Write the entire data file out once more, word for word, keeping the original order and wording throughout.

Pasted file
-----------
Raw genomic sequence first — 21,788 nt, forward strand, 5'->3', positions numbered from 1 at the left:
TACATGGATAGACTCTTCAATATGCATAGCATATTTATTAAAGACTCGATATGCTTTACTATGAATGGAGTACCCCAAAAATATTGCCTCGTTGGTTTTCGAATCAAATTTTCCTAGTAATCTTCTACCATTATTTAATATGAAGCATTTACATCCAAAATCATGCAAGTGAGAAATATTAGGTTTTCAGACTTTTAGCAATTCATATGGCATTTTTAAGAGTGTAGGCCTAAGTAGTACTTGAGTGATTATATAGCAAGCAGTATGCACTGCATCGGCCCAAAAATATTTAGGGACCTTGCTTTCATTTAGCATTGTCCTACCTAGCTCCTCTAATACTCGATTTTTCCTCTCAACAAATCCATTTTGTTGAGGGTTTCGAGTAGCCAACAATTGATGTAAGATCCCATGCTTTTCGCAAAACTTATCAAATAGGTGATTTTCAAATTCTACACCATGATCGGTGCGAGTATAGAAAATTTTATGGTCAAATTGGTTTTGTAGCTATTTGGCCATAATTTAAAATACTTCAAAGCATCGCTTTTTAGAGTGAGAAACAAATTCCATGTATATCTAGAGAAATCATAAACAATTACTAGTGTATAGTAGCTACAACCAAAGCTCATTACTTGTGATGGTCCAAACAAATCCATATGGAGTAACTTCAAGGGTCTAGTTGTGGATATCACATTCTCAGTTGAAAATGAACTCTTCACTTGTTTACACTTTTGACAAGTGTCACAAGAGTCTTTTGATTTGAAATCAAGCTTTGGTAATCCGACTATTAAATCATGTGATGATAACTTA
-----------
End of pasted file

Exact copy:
Raw genomic sequence first — 21,788 nt, forward strand, 5'->3', positions numbered from 1 at the left:
TACATGGATAGACTCTTCAATATGCATAGCATATTTATTAAAGACTCGATATGCTTTACTATGAATGGAGTACCCCAAAAATATTGCCTCGTTGGTTTTCGAATCAAATTTTCCTAGTAATCTTCTACCATTATTTAATATGAAGCATTTACATCCAAAATCATGCAAGTGAGAAATATTAGGTTTTCAGACTTTTAGCAATTCATATGGCATTTTTAAGAGTGTAGGCCTAAGTAGTACTTGAGTGATTATATAGCAAGCAGTATGCACTGCATCGGCCCAAAAATATTTAGGGACCTTGCTTTCATTTAGCATTGTCCTACCTAGCTCCTCTAATACTCGATTTTTCCTCTCAACAAATCCATTTTGTTGAGGGTTTCGAGTAGCCAACAATTGATGTAAGATCCCATGCTTTTCGCAAAACTTATCAAATAGGTGATTTTCAAATTCTACACCATGATCGGTGCGAGTATAGAAAATTTTATGGTCAAATTGGTTTTGTAGCTATTTGGCCATAATTTAAAATACTTCAAAGCATCGCTTTTTAGAGTGAGAAACAAATTCCATGTATATCTAGAGAAATCATAAACAATTACTAGTGTATAGTAGCTACAACCAAAGCTCATTACTTGTGATGGTCCAAACAAATCCATATGGAGTAACTTCAAGGGTCTAGTTGTGGATATCACATTCTCAGTTGAAAATGAACTCTTCACTTGTTTACACTTTTGACAAGTGTCACAAGAGTCTTTTGATTTGAAATCAAGCTTTGGTAATCCGACTATTAAATCATGTGATGATAACTTA